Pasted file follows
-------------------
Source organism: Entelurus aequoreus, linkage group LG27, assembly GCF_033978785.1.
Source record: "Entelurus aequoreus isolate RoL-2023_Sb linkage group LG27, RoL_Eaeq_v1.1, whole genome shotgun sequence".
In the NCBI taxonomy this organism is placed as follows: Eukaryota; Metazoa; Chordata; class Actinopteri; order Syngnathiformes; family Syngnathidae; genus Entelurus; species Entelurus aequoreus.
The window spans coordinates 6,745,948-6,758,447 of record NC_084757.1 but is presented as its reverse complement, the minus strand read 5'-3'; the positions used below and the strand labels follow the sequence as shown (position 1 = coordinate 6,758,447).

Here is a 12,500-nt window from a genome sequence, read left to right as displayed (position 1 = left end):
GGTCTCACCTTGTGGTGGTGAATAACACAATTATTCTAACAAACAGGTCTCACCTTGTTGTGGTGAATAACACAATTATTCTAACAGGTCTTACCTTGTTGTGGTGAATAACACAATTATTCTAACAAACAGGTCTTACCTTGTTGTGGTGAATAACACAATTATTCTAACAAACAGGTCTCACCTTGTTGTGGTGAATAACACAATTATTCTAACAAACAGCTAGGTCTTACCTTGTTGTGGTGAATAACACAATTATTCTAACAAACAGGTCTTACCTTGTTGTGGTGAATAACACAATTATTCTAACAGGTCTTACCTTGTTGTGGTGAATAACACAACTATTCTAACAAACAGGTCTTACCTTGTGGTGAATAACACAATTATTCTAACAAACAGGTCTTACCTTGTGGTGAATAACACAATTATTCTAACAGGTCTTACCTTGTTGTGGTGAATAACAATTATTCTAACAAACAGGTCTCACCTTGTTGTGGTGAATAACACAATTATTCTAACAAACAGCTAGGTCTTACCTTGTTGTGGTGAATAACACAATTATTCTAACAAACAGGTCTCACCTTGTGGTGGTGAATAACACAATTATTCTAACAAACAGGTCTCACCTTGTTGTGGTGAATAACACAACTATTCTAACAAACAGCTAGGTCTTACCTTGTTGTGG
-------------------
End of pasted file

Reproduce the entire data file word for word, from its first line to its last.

Source organism: Entelurus aequoreus, linkage group LG27, assembly GCF_033978785.1.
Source record: "Entelurus aequoreus isolate RoL-2023_Sb linkage group LG27, RoL_Eaeq_v1.1, whole genome shotgun sequence".
In the NCBI taxonomy this organism is placed as follows: Eukaryota; Metazoa; Chordata; class Actinopteri; order Syngnathiformes; family Syngnathidae; genus Entelurus; species Entelurus aequoreus.
The window spans coordinates 6,745,948-6,758,447 of record NC_084757.1 but is presented as its reverse complement, the minus strand read 5'-3'; the positions used below and the strand labels follow the sequence as shown (position 1 = coordinate 6,758,447).

Here is a 12,500-nt window from a genome sequence, read left to right as displayed (position 1 = left end):
GGTCTCACCTTGTGGTGGTGAATAACACAATTATTCTAACAAACAGGTCTCACCTTGTTGTGGTGAATAACACAATTATTCTAACAGGTCTTACCTTGTTGTGGTGAATAACACAATTATTCTAACAAACAGGTCTTACCTTGTTGTGGTGAATAACACAATTATTCTAACAAACAGGTCTCACCTTGTTGTGGTGAATAACACAATTATTCTAACAAACAGCTAGGTCTTACCTTGTTGTGGTGAATAACACAATTATTCTAACAAACAGGTCTTACCTTGTTGTGGTGAATAACACAATTATTCTAACAGGTCTTACCTTGTTGTGGTGAATAACACAACTATTCTAACAAACAGGTCTTACCTTGTGGTGAATAACACAATTATTCTAACAAACAGGTCTTACCTTGTGGTGAATAACACAATTATTCTAACAGGTCTTACCTTGTTGTGGTGAATAACAATTATTCTAACAAACAGGTCTCACCTTGTTGTGGTGAATAACACAATTATTCTAACAAACAGCTAGGTCTTACCTTGTTGTGGTGAATAACACAATTATTCTAACAAACAGGTCTCACCTTGTGGTGGTGAATAACACAATTATTCTAACAAACAGGTCTCACCTTGTTGTGGTGAATAACACAACTATTCTAACAAACAGCTAGGTCTTACCTTGTTGTGG